In my new book, Human Work in the Age of Smart Machines, I write that nearly everyone will have to become a continuous learner to adapt to changes in the modern workplace. Workers will have to learn new skills to retain their jobs, and students will need to acquire skills to become workers and constantly improve those skills to remain employed.
One of my favorite stories in the book shows how one visionary business leader saw the importance of focusing on the individual both as a learner and a worker.
Jim Wolford saw both a social problem and a business problem. So he decided to design a job-training program to address both.
As chief executive officer of Atomic Data, an information technology company in Minneapolis, Wolford was troubled by the lack of economic opportunity for persons of color in Minnesota and by his company’s difficulty in finding well-qualified workers.
Atomic Data made a commitment to diversify its workforce more than six years ago, but Wolford realized that simply relying on the flow of graduates from universities, community colleges, and trade schools was not providing the number or quality of people he needed.
“It wasn’t working for us or our customers, so we decided to do it ourselves,” he said.
Atomic teamed with a local community-based vocational training and job placement program called Summit Academy OIC, whose mission statement could be the title of a book: “The best social service program in the world is a job.”
Working with Summit CEO Louis King, Wolford created an intensive, 20-week IT training program. In two years and four cohorts of trainees, the academy has graduated 41 workers now employed by Atomic, where 45 percent of the 300-member workforce represents diverse communities, mostly people of color.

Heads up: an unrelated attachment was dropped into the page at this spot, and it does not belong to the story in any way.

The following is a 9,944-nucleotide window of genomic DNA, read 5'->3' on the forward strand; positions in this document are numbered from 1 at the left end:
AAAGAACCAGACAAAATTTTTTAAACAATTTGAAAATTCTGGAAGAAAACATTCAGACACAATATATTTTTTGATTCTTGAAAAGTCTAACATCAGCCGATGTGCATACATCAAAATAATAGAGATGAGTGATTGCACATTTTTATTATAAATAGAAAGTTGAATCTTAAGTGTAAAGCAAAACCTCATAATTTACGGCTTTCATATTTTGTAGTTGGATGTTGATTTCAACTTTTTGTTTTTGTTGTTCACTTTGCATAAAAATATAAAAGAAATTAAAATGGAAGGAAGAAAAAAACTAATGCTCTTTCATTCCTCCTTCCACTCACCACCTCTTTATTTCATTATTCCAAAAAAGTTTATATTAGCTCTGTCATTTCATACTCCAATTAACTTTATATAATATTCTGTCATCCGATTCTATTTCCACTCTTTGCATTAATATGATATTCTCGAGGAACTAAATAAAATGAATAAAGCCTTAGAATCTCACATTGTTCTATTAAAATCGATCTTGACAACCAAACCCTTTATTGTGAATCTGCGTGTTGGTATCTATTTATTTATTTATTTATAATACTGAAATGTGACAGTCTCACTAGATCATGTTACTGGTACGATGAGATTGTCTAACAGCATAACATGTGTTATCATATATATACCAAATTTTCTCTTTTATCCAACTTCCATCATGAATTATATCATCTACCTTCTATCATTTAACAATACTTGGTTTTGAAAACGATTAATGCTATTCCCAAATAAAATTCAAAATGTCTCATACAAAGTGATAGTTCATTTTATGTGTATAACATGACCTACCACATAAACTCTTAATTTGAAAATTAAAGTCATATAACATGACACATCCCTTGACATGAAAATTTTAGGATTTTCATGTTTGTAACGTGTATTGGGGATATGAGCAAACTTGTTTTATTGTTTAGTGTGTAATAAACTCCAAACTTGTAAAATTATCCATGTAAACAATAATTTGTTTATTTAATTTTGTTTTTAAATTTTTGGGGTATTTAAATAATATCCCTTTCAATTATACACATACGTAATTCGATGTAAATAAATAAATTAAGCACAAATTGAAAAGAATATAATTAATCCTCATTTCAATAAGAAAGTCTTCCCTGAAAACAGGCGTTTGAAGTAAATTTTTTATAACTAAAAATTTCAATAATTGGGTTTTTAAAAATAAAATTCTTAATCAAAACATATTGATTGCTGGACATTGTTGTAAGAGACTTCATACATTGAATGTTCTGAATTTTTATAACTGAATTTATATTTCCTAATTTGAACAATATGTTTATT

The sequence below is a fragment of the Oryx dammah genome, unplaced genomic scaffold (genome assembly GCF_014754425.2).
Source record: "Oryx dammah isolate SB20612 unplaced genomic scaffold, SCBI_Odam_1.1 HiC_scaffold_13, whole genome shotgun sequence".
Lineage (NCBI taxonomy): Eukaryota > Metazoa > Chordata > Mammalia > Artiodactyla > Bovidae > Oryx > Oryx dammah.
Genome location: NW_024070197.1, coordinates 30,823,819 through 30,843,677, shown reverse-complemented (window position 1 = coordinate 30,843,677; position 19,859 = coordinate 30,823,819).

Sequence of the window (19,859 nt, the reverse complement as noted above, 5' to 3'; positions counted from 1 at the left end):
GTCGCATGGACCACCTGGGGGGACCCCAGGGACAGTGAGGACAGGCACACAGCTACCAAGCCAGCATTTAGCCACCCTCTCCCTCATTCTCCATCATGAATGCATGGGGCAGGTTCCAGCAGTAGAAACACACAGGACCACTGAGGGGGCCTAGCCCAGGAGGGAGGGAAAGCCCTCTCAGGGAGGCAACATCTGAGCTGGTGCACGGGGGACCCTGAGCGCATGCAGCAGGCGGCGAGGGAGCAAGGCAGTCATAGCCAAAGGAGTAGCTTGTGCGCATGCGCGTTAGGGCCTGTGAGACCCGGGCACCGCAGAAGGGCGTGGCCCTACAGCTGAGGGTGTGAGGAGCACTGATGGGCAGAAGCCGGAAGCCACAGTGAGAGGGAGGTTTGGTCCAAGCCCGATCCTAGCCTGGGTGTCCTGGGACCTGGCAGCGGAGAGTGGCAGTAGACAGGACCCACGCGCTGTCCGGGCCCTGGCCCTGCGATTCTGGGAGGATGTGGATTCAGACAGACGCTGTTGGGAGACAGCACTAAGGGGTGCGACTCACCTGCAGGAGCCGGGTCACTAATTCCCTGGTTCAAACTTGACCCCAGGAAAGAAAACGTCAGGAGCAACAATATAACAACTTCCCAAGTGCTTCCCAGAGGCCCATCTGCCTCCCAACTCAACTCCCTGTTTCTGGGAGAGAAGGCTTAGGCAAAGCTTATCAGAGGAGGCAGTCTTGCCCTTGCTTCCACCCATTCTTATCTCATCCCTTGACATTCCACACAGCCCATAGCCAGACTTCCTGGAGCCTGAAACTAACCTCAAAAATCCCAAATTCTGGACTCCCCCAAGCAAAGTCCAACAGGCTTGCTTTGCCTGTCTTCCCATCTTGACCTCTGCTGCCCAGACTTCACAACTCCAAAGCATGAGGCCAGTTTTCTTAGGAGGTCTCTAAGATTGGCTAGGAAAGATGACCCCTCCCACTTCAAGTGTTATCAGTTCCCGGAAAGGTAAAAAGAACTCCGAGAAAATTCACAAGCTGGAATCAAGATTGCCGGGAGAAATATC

Now, after the COVID pandemic and massive street protests calling for racial justice, Wolford’s progressive plan to increase access to good-paying IT jobs is drawing attention from other employers in the Twin Cities and beyond.
Both Wolford and King are fielding calls from businesses large and small that want to know how they did it.
“Jim was the first adapter. No one wants to be the first in the pool, but he jumped in, and it worked for him,” said King, whose academy also trains workers in health care and construction.
“We did it, and it’s working fine. You get the trifecta with this,” King said. “It’s good for business, good for the worker, and good for the community. And anytime you get the trifecta, everybody wins.”
Wolford said he and King are “making a pitch to more and more companies on how to do this. We’ll give them the blueprint.
“We ask them, ‘Do you want to know how we did this?’” said Wolford. “It’s working. I think we have a solution for these cities where people are untrained.”
Wolford said the training program is drawing an increased number of interested applicants, who must go through intensive screening and background checks before being admitted to training for jobs in the security-conscious IT field.
“This population has been hit hard. They need the jobs,” said Wolford. “If you can make $25 an hour sitting at a help desk for Atomic, why would you want to get $21 an hour driving a delivery truck.”
The training program continued through virtual learning during the pandemic and is now using a hybrid model, with some students learning in-person for part of the week and studying virtually the rest of the time.
Wolford is such a strong believer in the program that Atomic has committed funds to train two cohorts a year for the next five years.
“The graduates are doing well,” he said. “They are all people with high IQs, but they never would have had this opportunity because of the color of their skin or their locale.”
Graduates hired by Atomic are paid slightly less than $40,000 annually, with full benefits. Within two to three years after graduating, some could be making $100,000. Already, seven academy graduates have been promoted.
And while doing good, Wolford and Atomic are also doing good business. The demand for IT services has intensified during the pandemic, with employees at most companies working remotely and with heightened security challenges that come with remote work. While many businesses have had to lay off workers, Atomic is still working at full force.
Atomic Data’s story shows the company understands the deeper connection between learning and work, and how investing in the talent of people is key to success in a world of human work. With the interest other companies are showing in the Atomic model, let’s hope more businesses come to understand that developing the broad talent of their people helps the companies in innumerable ways and is reflected in the bottom line.